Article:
clark success story part 2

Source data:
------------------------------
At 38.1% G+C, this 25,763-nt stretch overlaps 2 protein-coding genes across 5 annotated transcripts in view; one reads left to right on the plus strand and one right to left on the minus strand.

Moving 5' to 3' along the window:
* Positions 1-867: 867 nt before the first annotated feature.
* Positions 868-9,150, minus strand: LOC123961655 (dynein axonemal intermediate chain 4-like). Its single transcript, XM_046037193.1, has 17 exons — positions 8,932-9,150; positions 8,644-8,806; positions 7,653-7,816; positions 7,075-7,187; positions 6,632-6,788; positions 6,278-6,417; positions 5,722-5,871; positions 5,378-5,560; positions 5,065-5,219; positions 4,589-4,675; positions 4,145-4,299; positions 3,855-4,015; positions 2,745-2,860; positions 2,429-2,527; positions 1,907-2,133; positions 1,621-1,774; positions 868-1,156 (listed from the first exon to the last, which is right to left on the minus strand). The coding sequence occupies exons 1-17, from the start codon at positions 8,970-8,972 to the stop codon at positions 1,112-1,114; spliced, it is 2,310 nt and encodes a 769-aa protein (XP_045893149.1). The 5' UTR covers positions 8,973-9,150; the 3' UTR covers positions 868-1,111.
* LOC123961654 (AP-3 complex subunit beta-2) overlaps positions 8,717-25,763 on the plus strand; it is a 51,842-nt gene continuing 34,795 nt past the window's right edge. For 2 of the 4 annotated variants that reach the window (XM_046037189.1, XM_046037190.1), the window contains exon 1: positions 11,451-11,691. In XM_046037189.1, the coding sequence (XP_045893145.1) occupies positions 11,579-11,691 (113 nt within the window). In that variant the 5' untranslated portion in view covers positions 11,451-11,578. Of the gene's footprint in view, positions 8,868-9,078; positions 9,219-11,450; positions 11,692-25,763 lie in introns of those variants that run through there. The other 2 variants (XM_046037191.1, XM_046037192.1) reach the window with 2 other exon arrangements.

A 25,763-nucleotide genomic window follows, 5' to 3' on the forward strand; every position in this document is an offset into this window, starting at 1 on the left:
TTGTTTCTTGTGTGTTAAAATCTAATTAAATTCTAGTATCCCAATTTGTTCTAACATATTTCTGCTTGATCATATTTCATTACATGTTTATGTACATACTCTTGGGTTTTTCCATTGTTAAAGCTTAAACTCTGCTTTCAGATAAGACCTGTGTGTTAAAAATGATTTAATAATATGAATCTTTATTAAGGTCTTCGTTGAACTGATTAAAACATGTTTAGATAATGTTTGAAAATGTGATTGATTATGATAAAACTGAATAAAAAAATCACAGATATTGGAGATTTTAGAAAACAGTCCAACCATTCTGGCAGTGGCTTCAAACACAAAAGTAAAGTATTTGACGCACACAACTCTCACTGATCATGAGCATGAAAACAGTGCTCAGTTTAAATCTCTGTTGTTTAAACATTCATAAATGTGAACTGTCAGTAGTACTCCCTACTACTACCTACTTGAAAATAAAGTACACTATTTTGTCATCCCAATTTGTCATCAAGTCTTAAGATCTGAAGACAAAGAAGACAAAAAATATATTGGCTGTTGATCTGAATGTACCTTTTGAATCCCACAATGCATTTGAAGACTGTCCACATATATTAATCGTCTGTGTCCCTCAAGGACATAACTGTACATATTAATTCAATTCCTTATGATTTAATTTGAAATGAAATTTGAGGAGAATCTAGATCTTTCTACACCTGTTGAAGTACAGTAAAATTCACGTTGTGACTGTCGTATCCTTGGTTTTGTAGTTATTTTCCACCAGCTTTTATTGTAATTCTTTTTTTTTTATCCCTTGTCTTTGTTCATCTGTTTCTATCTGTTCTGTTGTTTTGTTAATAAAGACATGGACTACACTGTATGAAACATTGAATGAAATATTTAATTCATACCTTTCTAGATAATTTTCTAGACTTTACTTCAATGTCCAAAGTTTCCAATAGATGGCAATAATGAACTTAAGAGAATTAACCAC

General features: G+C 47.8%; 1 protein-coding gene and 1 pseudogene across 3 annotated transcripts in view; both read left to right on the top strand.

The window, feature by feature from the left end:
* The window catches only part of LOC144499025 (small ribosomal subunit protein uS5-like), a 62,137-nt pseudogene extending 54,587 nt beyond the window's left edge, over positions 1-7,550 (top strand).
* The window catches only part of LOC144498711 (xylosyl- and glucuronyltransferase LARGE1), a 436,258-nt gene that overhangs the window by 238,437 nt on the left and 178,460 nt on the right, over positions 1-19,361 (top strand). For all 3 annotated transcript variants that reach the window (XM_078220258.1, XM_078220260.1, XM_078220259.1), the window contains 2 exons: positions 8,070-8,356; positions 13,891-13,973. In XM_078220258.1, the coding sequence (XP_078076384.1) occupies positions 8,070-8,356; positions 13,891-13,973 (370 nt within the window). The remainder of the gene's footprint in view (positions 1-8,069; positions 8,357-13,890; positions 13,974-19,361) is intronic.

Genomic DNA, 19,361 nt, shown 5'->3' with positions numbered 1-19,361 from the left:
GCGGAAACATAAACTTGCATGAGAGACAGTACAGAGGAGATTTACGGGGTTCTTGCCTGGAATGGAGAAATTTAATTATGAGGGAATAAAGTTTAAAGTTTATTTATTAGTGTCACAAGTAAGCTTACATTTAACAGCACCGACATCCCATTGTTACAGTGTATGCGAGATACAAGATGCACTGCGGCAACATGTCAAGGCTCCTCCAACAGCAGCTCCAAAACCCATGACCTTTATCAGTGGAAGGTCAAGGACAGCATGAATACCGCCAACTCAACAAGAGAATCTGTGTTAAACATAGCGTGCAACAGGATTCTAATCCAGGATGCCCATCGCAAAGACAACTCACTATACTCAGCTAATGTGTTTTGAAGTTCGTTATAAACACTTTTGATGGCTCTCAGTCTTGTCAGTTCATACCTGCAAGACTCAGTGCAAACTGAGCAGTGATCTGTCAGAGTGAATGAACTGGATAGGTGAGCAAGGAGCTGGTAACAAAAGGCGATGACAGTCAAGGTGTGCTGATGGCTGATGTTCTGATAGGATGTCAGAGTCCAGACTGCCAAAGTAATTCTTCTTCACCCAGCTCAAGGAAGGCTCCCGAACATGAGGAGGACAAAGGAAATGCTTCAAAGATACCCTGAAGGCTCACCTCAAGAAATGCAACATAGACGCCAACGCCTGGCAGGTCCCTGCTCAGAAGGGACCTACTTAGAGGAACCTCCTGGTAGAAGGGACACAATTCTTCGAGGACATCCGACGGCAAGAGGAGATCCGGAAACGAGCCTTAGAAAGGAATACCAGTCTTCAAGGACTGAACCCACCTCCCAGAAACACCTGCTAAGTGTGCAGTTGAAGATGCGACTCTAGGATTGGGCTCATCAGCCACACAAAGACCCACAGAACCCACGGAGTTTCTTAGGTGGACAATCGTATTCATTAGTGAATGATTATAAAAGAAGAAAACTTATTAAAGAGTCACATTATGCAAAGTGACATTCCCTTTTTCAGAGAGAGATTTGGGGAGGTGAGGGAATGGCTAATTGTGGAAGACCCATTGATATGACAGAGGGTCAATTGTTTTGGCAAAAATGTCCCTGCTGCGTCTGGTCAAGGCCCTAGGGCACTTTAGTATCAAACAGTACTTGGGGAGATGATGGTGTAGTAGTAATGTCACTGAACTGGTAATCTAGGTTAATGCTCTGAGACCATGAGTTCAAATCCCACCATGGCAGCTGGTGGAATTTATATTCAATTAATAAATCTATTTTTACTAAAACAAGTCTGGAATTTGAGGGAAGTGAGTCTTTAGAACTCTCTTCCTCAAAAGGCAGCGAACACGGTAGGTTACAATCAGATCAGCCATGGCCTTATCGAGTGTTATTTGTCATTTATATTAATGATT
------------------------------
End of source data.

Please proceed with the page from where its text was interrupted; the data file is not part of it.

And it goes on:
'FROM THEN ON his rise was more rapid. Wilbur saved his pennies, worked for a number of gambling houses about the country, bought some of his own, went broke and started over again. Wilbur, who has no taste for a pool room atmosphere, all the time was dreaming of his better mousetrap, a luxurious resort casino such as those in Europe, where a man could get a buck without getting his foot caught in a cuspidor or having to look both ways for the cops. Today Wilbur's dream of a better mousetrap has come true — the fabulous Desert Inn at Las Vegas, which makes Monte Carlo look as modish as a 1900 bustle. At Wilbur's gilded 4 1 ,2 million dollar inn the weary, wayworn traveler may rent a room for from So to $50 a day, play golf on a million dollar 18-hole grass course in the desert, and for $5.50 eat a steak dinner and see a floor show that would cost him to $50 or more in New York. The same traveler can slake his thirst 24 hours a day —or invest anything from a nickel to $1,000 (that's the limit) around the clock in the casino. * * * * THE CASINO HAS 90 slot machines, three roulette wheels, six blackjack tables, five crap tables. Their winnings, of course, subsidize the floor shows, which feature such name stars as Betty Button or Herb Shriner and cost up to $35,000 a week, half the price of putting on a Broadway show. "You can't stop people from gambling," said Wilbur, which may explain why he wisely refrained from putting locks on the casino doors. "But a guest could stay here for a week and never make a laydown, and we wouldn't know it. Whether he goes info the casino is up to him. "I believe if you give people what they want, and most people want the best, they'll come to you. We turn away 200 people a day." Clark has a list of 40,000 guests from all parts of the world, feels he knows 30,000 of them himself, and they range "from a Chinese general and a federal judge on up.". His customers aren't the kind who go broke, and his only trouble is a bum check now and then. But his bad check losses probably aren't more than $150,000 or so a year. Chickenfeed.